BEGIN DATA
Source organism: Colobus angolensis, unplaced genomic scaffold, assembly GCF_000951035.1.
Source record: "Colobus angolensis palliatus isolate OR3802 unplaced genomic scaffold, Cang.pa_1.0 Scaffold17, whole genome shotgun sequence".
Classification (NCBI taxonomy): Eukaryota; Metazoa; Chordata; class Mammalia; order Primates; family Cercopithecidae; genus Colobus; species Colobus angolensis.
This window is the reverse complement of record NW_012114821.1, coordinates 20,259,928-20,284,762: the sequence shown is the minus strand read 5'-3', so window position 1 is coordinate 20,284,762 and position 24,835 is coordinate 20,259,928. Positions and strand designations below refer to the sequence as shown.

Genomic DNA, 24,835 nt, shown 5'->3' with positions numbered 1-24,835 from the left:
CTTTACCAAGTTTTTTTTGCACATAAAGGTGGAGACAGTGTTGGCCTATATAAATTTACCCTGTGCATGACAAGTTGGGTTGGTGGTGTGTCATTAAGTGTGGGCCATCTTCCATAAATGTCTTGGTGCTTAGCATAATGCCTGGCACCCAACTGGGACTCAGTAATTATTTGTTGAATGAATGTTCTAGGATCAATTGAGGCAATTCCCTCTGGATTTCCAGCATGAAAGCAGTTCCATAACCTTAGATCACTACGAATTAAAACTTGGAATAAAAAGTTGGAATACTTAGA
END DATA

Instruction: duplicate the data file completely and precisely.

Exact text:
Source organism: Colobus angolensis, unplaced genomic scaffold, assembly GCF_000951035.1.
Source record: "Colobus angolensis palliatus isolate OR3802 unplaced genomic scaffold, Cang.pa_1.0 Scaffold17, whole genome shotgun sequence".
Classification (NCBI taxonomy): Eukaryota; Metazoa; Chordata; class Mammalia; order Primates; family Cercopithecidae; genus Colobus; species Colobus angolensis.
This window is the reverse complement of record NW_012114821.1, coordinates 20,259,928-20,284,762: the sequence shown is the minus strand read 5'-3', so window position 1 is coordinate 20,284,762 and position 24,835 is coordinate 20,259,928. Positions and strand designations below refer to the sequence as shown.

Genomic DNA, 24,835 nt, shown 5'->3' with positions numbered 1-24,835 from the left:
CTTTACCAAGTTTTTTTTGCACATAAAGGTGGAGACAGTGTTGGCCTATATAAATTTACCCTGTGCATGACAAGTTGGGTTGGTGGTGTGTCATTAAGTGTGGGCCATCTTCCATAAATGTCTTGGTGCTTAGCATAATGCCTGGCACCCAACTGGGACTCAGTAATTATTTGTTGAATGAATGTTCTAGGATCAATTGAGGCAATTCCCTCTGGATTTCCAGCATGAAAGCAGTTCCATAACCTTAGATCACTACGAATTAAAACTTGGAATAAAAAGTTGGAATACTTAGA